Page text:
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Publication numberUS8227966 B2
Publication typeGrant
Application numberUS 13/057,297
PCT numberPCT/JP2009/007063
Publication date24 Jul 2012
Filing date21 Dec 2009
Priority date26 Dec 2008
Fee statusPaid
Also published asCN103038677A, CN103038677B, US20110133624, WO2010073585A1
Publication number057297, 13057297, PCT/2009/7063, PCT/JP/2009/007063, PCT/JP/2009/07063, PCT/JP/9/007063, PCT/JP/9/07063, PCT/JP2009/007063, PCT/JP2009/07063, PCT/JP2009007063, PCT/JP200907063, PCT/JP9/007063, PCT/JP9/07063, PCT/JP9007063, PCT/JP907063, US 8227966 B2, US 8227966B2, US-B2-8227966, US8227966 B2, US8227966B2
InventorsShin-ichi Wakabayashi, Seiji Nishiwaki, Masa-aki Suzuki
Original AssigneePanasonic Corporation
Export CitationBiBTeX, EndNote, RefMan
External Links: USPTO, USPTO Assignment, Espacenet
Sheet and light emitting apparatus
US 8227966 B2
Abstract
A sheet of the present invention is a sheet which is to be used such that light from a light emitting body impinges on one of surfaces of the sheet and outgoes from the other surface. The other surface of the sheet includes a plurality of minute regions 13, a largest inscribed circle of the minute regions 13 having a diameter from 0.2 μm to 2 μm. Each of the plurality of minute regions 13 is adjoined by and surrounded by some other ones of the plurality of minute regions 13. The plurality of minute regions 13 include a plurality of minute regions 13 a which are randomly selected from the plurality of minute regions 13 so as to constitute 20% to 80% of the minute regions 13 and a plurality of minute regions 13 b which constitute the remaining portion of the minute regions 13. Light transmitted through the plurality of minute regions 13 a and light transmitted through the plurality of minute regions 13 b have a phase difference of π.
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Claims(10)
1. A light emitting device, comprising a light emitting body and a protection layer provided on a light emitting surface of the light emitting body,
wherein one of surfaces of the protection layer opposite to the light emitting surface includes a plurality of minute regions δ, a largest inscribed circle of the minute regions δ having a diameter from 0.2 μm to 2 μm,
each of the plurality of minute regions δ is adjoined by and surrounded by some other ones of the plurality of minute regions δ,
the plurality of minute regions δ include a plurality of minute regions δ1 which are randomly selected from the plurality of minute regions δ so as to constitute 20% to 80% of the minute regions δ and a plurality of minute regions δ2 which constitute the remaining portion of the minute regions δ,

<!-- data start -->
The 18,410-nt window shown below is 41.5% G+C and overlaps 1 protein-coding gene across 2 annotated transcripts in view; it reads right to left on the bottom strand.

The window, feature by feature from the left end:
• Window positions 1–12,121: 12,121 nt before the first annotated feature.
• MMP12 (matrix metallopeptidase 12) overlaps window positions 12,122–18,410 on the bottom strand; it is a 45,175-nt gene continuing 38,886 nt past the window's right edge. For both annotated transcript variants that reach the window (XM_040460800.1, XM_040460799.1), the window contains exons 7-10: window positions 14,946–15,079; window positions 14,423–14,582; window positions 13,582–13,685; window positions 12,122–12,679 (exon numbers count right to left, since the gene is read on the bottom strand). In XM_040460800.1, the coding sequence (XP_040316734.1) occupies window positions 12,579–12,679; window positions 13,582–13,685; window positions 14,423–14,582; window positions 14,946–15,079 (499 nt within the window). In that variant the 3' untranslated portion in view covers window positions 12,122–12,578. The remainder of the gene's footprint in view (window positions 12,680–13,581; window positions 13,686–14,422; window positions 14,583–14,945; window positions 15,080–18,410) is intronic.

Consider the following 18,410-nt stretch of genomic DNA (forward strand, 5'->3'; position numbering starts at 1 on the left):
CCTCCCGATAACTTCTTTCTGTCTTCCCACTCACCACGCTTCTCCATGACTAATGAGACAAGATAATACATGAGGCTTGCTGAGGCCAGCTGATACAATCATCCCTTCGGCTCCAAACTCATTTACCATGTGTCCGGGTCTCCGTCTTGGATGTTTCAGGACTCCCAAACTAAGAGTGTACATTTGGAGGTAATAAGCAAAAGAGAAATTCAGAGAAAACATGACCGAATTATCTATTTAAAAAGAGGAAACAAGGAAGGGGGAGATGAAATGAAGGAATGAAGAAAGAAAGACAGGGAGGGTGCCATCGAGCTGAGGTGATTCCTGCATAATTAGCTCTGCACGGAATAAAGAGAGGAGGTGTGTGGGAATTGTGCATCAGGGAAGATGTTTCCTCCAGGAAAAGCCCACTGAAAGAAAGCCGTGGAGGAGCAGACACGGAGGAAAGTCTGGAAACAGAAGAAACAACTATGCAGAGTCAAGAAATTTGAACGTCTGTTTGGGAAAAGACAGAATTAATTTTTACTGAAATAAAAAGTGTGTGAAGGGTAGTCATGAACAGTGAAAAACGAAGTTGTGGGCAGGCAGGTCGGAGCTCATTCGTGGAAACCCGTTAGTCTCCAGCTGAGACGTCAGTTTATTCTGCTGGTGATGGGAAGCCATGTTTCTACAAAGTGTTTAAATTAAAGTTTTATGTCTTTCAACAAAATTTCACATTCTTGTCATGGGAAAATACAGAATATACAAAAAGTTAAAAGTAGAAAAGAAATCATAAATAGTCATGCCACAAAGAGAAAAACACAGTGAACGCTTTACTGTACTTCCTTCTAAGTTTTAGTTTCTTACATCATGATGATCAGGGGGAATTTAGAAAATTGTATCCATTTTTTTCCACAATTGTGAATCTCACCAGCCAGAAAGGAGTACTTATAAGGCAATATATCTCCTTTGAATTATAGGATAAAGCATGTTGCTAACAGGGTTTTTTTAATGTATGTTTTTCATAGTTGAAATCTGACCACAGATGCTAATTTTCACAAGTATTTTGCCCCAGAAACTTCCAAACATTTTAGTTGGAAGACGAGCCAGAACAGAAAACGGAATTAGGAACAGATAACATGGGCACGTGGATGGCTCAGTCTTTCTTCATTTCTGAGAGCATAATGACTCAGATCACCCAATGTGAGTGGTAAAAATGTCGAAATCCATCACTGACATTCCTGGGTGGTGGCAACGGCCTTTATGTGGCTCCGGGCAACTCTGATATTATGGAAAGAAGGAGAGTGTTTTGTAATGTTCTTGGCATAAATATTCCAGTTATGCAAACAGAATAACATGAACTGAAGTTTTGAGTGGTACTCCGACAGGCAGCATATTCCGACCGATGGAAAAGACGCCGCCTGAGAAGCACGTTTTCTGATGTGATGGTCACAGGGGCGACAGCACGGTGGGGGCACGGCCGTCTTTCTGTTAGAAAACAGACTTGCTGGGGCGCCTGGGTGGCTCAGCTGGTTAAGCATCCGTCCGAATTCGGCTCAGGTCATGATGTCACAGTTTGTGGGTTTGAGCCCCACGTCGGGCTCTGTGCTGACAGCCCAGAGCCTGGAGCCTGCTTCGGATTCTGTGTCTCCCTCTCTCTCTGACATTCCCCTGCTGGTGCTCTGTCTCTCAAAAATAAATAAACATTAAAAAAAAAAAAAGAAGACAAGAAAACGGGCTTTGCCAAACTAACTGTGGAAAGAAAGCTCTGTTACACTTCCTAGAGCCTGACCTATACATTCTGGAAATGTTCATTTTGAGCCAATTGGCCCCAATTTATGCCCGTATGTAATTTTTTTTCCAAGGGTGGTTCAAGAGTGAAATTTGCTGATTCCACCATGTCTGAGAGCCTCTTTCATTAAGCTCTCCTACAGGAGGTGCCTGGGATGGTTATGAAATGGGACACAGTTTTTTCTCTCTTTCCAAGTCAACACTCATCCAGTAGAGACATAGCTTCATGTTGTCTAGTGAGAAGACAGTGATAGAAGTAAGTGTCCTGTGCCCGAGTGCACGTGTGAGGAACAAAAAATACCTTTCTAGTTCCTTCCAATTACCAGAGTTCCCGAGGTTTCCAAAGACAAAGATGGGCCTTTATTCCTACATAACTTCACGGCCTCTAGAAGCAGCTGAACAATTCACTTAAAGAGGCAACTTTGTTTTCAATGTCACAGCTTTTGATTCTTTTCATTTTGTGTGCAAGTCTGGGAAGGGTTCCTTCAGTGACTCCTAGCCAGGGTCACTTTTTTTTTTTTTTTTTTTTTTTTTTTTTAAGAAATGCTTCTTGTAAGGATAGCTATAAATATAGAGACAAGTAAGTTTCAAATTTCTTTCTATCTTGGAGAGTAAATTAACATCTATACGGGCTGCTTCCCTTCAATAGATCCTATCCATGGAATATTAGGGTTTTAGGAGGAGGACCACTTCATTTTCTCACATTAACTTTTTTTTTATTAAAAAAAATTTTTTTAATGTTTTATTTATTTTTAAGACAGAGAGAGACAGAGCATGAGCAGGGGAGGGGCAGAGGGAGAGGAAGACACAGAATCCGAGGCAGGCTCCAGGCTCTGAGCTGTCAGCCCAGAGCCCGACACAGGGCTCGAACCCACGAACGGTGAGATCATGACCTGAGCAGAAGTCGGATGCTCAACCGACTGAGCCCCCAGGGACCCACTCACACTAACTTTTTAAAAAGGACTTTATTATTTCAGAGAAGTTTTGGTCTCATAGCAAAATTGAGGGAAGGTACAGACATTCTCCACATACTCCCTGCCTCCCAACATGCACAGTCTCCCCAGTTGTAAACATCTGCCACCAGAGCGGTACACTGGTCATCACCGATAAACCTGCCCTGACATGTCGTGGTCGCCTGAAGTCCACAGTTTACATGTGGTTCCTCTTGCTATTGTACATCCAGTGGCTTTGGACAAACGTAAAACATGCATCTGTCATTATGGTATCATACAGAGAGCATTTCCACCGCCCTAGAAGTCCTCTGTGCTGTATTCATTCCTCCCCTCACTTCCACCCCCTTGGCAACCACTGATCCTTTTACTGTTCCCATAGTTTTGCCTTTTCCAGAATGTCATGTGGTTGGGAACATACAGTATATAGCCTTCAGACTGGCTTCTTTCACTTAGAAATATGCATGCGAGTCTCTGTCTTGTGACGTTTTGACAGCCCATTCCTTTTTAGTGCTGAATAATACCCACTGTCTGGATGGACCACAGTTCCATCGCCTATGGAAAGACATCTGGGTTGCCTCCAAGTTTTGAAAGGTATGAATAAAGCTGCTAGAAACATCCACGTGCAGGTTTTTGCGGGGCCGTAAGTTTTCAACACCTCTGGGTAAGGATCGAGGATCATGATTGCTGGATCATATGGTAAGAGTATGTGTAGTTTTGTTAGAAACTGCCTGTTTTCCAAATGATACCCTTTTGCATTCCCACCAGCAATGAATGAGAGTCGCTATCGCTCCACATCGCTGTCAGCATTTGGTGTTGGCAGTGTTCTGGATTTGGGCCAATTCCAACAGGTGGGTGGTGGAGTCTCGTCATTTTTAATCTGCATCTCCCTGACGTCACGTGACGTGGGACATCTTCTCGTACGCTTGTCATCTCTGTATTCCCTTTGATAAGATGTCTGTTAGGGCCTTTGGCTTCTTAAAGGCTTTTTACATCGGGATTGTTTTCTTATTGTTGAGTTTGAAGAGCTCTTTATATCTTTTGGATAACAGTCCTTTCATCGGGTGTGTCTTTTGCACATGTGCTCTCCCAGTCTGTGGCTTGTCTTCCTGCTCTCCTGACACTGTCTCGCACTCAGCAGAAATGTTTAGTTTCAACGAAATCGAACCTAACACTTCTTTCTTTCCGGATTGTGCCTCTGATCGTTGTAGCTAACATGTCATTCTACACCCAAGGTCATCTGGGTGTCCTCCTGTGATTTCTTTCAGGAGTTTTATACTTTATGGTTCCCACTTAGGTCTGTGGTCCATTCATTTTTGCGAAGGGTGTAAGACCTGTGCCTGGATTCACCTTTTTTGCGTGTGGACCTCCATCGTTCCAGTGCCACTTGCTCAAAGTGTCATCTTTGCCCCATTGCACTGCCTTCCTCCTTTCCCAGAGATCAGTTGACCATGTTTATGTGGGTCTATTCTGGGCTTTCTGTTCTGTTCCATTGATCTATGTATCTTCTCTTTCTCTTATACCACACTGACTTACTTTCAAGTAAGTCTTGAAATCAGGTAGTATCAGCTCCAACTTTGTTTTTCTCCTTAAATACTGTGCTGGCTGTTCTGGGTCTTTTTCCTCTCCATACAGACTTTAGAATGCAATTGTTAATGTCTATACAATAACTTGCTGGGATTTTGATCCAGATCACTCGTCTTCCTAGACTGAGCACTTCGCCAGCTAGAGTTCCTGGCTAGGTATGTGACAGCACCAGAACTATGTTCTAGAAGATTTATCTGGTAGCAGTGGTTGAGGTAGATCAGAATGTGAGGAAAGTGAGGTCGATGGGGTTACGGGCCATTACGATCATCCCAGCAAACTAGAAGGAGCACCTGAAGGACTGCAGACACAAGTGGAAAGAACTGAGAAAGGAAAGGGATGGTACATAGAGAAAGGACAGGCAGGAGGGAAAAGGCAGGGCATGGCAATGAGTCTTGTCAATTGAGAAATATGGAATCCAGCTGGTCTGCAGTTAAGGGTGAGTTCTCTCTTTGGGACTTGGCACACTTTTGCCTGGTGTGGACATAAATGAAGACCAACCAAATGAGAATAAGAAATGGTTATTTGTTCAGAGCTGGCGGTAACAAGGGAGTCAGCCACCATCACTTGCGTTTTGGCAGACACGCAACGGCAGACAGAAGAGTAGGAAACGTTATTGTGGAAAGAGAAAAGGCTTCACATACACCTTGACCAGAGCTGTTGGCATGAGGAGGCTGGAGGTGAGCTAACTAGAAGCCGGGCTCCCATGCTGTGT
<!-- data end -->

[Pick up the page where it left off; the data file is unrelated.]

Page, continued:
light transmitted through the plurality of minute regions δ1 and light transmitted through the plurality of minute regions δ2 have a phase difference of π, and
the surface of the protection layer opposite to the light emitting surface borders on a medium which has a lower refractive index than a refractive index of the protection layer.
2. The light emitting device of claim 1, further comprising:
a plurality of minute portions d1 which include respective ones of the plurality of minute regions δ1 and which extend in the thickness direction; and
a plurality of minute portions d2 which include respective ones of the plurality of minute regions δ2 and which extend in the thickness direction,
wherein the plurality of minute portions d1 include ½-wave plates which have identical optical axes, and the plurality of minute portions d2 include ½-wave plates which have identical optical axes, and
a direction of the optical axes of the ½-wave plates of the plurality of minute portions d1 and a direction of the optical axes of the ½-wave plates of the plurality of minute portions d2 are arranged to form an angle of 45°.
3. The light emitting device of claim 1, wherein the medium is air.
4. The light emitting device of claim 1, wherein the medium is aerogel.
5. A light emitting device, comprising a light emitting body and a protection layer provided on a light emitting surface of the light emitting body,
wherein one of surfaces of the protection layer opposite to the light emitting surface includes a plurality of minute regions δ, a largest inscribed circle of the minute regions δ having a diameter from 0.2 μm to 2 μm,
each of the plurality of minute regions δ is adjoined by and surrounded by some other ones of the plurality of minute regions δ,
the plurality of minute regions δ include a plurality of minute regions δ1 which are randomly selected from the plurality of minute regions δ so as to constitute 20% to 80% of the minute regions δ and a plurality of minute regions δ2 which constitute the remaining portion of the minute regions δ,
the surface of the protection layer opposite to the light emitting surface borders on a medium which has a lower refractive index than a refractive index of the protection layer,
the light emitting device further comprises
a plurality of minute portions d1 which include respective ones of the plurality of minute regions δ1 and which extend in the thickness direction, and
a plurality of minute portions d2 which include respective ones of the plurality of minute regions δ2 and which extend in the thickness direction,
the plurality of minute portions d1 include polarizers which have identical transmission axes, and the plurality of minute portions d2 include polarizers which have identical transmission axes, and